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Everything about Sandra embodies freedom and liberation. She is a badass animal lover who chops her own fire wood, lives in the middle of an isolated canyon, and goes on long runs in the woods — at night — on her own, in a town filled with white people. Even with this superhero status, each time she responds to the hunters she takes time to think before taking action, knowing there will be consequences to deal with. Her direct confidence intimidates each white male character with whom she interacts. Kudos to actors Joris Jarsky (Little Things, HBO) and Jefferson White (Yellowstone, Peacock) who play the hunter brothers Nathan and Samuel. Jeremy Bobb (The Knick, HBOMax) plays Gus the interim sheriff, and Kai Lennox (Fargo, FX) perfectly personifies Arthur, Sandra’s boss at the university.

God’s Country is based on the short story “Winter Light” by James Lee Burke. When co-writer/director Julian Higgins (who is white) reached out to his writing partner Shaye Ogbonna to turn the short story into a film and change the main character from a retired white man to a Black woman in her 40s, Ogbonna (who is Black) said he was so excited to write this story that he couldn’t sit down. Shaye Ogbonna is the son of a single mother, and he has imbued Sandra with the compassion, resilience, and need for justice that can only be written by a Black man who grew up protected, loved, and nourished by Black women. That love shines through this film. As a writing team, Ogbonna and Higgins have crafted a tale that hits countless levels of conflict that deal with gender, class, social standing, and location to power in 102 minutes, which flew by.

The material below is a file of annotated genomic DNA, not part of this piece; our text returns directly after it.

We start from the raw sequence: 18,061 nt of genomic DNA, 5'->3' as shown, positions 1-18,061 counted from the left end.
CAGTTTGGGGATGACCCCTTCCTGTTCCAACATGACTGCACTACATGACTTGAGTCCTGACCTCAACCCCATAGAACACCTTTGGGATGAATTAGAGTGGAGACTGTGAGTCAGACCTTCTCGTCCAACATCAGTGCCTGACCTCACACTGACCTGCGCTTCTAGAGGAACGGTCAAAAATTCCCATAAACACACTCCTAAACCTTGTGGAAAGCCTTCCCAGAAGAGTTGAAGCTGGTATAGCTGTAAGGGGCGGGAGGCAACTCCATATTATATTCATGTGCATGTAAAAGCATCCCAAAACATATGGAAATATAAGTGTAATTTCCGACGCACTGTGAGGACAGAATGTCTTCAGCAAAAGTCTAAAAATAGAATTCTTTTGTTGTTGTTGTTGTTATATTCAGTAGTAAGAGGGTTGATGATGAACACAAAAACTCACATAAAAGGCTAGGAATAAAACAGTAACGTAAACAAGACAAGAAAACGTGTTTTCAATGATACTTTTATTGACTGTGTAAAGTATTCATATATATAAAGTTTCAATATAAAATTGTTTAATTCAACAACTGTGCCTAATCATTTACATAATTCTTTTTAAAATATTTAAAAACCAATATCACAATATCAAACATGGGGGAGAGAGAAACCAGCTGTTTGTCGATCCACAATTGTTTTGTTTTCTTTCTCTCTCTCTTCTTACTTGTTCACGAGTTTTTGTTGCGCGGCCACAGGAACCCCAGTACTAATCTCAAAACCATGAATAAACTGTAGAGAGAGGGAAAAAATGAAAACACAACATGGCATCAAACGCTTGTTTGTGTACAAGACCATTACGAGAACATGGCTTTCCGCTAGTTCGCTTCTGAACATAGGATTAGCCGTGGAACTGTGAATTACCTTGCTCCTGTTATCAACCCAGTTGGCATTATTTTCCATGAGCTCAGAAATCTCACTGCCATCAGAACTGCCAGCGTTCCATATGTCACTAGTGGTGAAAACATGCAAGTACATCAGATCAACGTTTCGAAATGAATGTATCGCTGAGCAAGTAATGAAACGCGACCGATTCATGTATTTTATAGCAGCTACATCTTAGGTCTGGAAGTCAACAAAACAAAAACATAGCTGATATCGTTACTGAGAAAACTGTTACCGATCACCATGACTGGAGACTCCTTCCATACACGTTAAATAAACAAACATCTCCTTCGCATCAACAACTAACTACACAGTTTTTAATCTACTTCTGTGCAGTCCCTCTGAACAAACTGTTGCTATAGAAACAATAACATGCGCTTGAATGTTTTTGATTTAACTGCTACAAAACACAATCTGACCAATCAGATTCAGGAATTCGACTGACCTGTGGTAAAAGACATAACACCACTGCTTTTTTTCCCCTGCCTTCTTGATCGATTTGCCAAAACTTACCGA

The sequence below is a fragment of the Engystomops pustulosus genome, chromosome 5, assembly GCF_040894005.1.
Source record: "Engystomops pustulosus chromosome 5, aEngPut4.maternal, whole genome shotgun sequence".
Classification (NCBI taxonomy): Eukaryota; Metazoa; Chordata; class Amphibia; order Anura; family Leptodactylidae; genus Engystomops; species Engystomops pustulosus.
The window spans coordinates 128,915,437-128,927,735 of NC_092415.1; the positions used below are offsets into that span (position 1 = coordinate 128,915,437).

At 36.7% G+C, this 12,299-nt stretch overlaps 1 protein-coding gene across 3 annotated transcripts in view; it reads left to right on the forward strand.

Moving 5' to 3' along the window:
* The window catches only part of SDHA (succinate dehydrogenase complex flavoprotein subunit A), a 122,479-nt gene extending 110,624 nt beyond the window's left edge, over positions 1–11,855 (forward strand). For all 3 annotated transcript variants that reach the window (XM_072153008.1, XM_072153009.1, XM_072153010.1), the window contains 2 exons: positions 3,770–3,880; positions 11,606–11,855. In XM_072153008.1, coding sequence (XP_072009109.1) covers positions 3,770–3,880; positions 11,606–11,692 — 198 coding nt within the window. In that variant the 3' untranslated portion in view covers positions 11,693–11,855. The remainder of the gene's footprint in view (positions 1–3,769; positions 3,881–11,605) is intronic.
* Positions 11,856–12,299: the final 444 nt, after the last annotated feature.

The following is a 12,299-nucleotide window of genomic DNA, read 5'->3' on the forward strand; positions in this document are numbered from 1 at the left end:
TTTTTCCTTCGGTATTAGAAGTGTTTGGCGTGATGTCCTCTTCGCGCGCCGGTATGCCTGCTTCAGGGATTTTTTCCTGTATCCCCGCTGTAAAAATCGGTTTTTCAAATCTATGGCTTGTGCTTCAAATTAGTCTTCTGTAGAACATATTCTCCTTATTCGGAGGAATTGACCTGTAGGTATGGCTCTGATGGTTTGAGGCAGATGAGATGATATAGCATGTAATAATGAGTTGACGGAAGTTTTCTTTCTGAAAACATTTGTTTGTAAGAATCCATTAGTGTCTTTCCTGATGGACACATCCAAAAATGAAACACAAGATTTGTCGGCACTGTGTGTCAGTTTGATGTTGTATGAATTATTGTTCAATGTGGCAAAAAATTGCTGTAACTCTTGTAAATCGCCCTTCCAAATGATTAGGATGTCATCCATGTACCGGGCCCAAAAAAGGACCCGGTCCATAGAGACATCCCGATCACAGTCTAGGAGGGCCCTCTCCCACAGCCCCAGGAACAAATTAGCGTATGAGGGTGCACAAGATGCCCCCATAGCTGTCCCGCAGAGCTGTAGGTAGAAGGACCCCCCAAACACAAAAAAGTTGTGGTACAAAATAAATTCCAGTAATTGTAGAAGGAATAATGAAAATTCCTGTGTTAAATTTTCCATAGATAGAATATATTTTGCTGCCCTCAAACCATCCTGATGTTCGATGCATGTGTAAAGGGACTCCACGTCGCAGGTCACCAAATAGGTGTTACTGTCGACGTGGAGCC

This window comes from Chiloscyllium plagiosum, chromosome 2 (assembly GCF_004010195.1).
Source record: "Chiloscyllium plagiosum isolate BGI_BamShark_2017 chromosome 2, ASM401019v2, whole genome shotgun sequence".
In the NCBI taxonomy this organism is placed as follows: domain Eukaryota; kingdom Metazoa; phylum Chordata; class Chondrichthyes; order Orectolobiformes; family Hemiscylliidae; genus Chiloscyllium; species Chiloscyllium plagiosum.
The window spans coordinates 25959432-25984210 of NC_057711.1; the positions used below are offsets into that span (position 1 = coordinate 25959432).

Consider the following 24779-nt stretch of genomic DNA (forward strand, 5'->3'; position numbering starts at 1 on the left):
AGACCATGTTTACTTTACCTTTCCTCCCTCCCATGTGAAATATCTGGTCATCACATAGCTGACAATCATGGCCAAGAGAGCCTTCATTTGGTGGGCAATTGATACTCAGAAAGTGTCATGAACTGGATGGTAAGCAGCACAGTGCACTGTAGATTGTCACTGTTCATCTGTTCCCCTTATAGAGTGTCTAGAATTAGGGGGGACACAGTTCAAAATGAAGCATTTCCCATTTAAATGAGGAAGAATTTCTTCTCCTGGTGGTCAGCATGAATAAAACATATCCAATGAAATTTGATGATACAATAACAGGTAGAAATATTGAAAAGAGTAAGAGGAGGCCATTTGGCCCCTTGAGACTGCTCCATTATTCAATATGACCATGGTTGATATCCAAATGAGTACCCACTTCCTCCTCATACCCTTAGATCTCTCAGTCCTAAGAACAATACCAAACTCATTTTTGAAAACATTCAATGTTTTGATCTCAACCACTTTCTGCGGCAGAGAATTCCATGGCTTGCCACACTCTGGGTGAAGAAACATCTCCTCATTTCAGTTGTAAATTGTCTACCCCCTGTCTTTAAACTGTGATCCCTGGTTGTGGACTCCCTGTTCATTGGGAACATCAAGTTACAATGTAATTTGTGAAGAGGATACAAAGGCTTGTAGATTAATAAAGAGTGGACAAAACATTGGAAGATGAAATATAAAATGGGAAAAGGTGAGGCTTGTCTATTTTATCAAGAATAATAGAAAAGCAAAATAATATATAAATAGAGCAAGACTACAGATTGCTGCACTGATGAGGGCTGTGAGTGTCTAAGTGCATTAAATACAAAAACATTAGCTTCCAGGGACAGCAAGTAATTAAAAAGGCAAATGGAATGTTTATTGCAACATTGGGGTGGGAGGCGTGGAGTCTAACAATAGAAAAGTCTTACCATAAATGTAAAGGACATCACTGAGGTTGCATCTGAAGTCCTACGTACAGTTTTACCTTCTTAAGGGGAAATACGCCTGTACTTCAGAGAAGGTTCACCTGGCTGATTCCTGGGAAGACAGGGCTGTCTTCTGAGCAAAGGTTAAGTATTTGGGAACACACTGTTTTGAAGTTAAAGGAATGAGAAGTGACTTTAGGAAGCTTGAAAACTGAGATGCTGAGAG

Sandra is never a victim in this movie, and this is revolutionary. Honestly, I don’t usually like the Black horror/thriller genre. Films like Get Out in which the Black characters are the bug-eyed victims aren’t my cup of tea. I don’t want to go to the movies and see people who look like me terrified by oppressive systems of white supremacy. I have to deal with that every time I leave my house. White America has always been comfortable bullying Black people without having to deal with the consequences of their actions. In this film, I love seeing what happens when Sandra strikes back and escalates the conflict like any human being is capable of doing. 

The level of trust required for the actors to tell this story in this way is evident. Julian Higgins’ direction is spot on; every moment has meaning. Very few white storytellers are secure enough to expose the ugly truth of whiteness, but Higgins doesn’t back away from the intricate tentacles of caste. 

God’s Country is never preachy or contrived but rings true. I am happy and grateful to live in a time where stories that humanize Black women in this way are finally being told. We are not a monolith. God’s Country is a spectacular film not to be missed.

God’s Country premiered at the Sundance Film Festival 2022.